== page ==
3 mudras

(There are many types of mudras, or symbolic hand gestures.)

For the Application of Ritual Activity part of the practice, having attained the blessings and power of the deity, the practitioner now has the ability to subdue forces which are harming others or interfering with the practice of virtue or other religious activity.  Therefore, acting from a foundation of compassion and with the intent to be of benefit, the practitioner overcomes these malevolent forces.  From the words of Lord Tönpa Shenrap Miwo:

“If people who enter and practice this Third Way do not have compassion as the base, they are like a seed thrown on infertile ground.  If the seed is thrown in a dry place, how can it grow?  Thus, one must have faith which will benefit one’s self as well as having compassion which will benefit others.”

These teachings are contained within the external, internal and secret tantras.  Their primary goal is to have an immediate result and to bring happiness and help to beings during this very lifetime.

The Mighty Task of Preserving Ancient Knowledge

Menri Lopon Rinpoche working at his laptop profile

HE Menri Lopon Rinpoche, head teacher of Menri Monastery, is nearing completion of an Encyclopedia of Bon Religion.

Lopon Rinpoche’s new encyclopedia contains more than twelve thousand different entries, which include a comprehensive set of articles and definitions used in the Yungdrung Bon religion and by Bonpo practitioners. Even the largest reference works currently available in Tibetan or English do not include most of the information that will be available in this new work. Entries include:

  • Tibetan and Zhang Zhung words and terminology specific to the Bon religion
  • Biographies of Bonpo scholars and practitioners, both historical and contemporary
  • Descriptions of significant places in Bon history
  • Descriptions of Bon religious symbols, images and objects
  • Names and descriptions of Bon deities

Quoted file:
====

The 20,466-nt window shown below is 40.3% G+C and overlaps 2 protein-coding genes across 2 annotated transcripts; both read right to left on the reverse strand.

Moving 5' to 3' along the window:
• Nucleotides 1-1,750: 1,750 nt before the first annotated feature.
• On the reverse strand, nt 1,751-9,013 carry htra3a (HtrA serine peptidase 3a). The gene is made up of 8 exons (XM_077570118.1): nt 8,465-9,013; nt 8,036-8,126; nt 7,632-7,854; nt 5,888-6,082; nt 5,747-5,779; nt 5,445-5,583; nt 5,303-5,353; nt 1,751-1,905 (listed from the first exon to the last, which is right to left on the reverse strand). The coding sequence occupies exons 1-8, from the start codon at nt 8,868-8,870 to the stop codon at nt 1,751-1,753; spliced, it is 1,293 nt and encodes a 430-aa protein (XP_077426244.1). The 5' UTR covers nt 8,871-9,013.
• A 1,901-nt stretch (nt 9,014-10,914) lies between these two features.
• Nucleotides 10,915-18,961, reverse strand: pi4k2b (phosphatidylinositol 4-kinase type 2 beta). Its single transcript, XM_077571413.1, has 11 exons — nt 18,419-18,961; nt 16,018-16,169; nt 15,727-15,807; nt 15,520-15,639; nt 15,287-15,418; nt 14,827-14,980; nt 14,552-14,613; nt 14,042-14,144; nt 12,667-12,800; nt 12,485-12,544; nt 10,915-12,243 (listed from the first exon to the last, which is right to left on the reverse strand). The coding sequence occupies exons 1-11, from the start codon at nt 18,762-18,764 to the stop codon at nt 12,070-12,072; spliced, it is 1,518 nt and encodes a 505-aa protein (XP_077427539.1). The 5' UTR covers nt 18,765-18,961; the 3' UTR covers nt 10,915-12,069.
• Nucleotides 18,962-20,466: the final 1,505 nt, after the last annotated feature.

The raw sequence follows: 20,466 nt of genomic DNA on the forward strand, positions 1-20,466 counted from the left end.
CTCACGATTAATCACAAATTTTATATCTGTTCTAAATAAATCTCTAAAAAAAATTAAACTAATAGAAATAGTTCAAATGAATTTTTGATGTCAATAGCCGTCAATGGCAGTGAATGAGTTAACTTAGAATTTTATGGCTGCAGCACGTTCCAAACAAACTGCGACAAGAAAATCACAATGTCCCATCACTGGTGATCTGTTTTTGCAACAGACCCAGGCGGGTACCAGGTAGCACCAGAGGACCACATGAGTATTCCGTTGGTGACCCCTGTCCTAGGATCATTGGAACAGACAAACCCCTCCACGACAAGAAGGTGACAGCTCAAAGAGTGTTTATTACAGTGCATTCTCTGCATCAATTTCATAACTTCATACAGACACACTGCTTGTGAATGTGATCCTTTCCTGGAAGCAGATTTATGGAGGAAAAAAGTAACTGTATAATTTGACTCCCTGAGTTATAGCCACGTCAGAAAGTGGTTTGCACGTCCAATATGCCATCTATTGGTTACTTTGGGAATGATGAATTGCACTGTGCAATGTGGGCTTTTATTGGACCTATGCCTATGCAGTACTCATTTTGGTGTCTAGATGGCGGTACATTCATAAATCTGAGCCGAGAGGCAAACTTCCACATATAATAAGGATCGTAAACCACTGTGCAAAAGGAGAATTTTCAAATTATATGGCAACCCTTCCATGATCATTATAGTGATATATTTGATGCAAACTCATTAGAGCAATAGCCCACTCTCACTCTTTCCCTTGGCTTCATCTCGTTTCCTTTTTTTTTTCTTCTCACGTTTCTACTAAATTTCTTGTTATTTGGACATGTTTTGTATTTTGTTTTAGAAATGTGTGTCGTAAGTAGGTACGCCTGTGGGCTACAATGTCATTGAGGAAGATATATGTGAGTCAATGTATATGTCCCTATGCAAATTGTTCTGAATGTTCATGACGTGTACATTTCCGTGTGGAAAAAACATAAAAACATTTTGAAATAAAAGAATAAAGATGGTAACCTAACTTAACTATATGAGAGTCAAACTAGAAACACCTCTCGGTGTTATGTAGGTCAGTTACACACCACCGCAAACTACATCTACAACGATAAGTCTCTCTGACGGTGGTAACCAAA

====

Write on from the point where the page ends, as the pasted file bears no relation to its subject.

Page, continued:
Scholars of Tibetan culture regularly have problems understanding the language in texts of the Yungdrung Bon religion because such texts use words that are often different, or have different meanings, than the terminology used by Tibetan Buddhists.

A work of this scope on this subject has never been published before. The Encyclopedia is in the Tibetan language, but after initial publication, Lopon Rinpoche hopes to have it translated into English.

We have begun collecting donations to help with translating and publishing this book in English. Any amount would be a great help and greatly appreciated.

Donations can be sent to Khyungdzong Wodsel Ling at the following address or use the PayPal button below (please put “encyclopedia” in the memo box):

Dika Ryan
1977 N. New Hampshire Ave
Los Angeles, CA 90027

(This article originally appeared at http://kwling.org/projects/encyclopedia-of-bon/)

Buddha Tonpa Shenrap’s First Deed: The Deed of Being Born

first-deed-w-watermark
(The Buddha, Tönpa Shenrap Miwoche, being received by gods and goddesses at the royal palace)

According to the Yungdrung Bön, the Buddha Tönpa Shenrap Miwoche took birth into this world over 18,000 years ago in the land of Olmo Lungrig as a prince in the palace of Barpo Sogyé.  He was already and enlightened being and therefore beyond cyclic existence.  However, because of his great compassion for sentient beings who experience missery and suffering, he took birth in this realm.  Therefore, the act of birth was a great deed of compassion.

He was born just before sunrise on the 15th day of the 12th lunar month to the king, Gyalbon Thökar, and to the queen, Gyal Zhema.  He showed all of the major and minor marks of an enlightened being.  A gathering of gods from above, a gathering of deities from intermediate space, and a gathering of powerful spirits of the earth, all circumambulated the palace and proclaimed that they had come to be the first disciples of the Teacher.

He was given the name ‘Shenrap’ because he was born into the Shen clan and was the highest, rab.  He was named ‘Miwoche’ because he had taken a great human form.  His personal name was ‘Künle Namgyal’, Completely Victorious over Everything.

All translations and content by Raven Cypress Wood ©All Rights Reserved. No content, in part or in whole, is allowed to be used without direct permission from the author.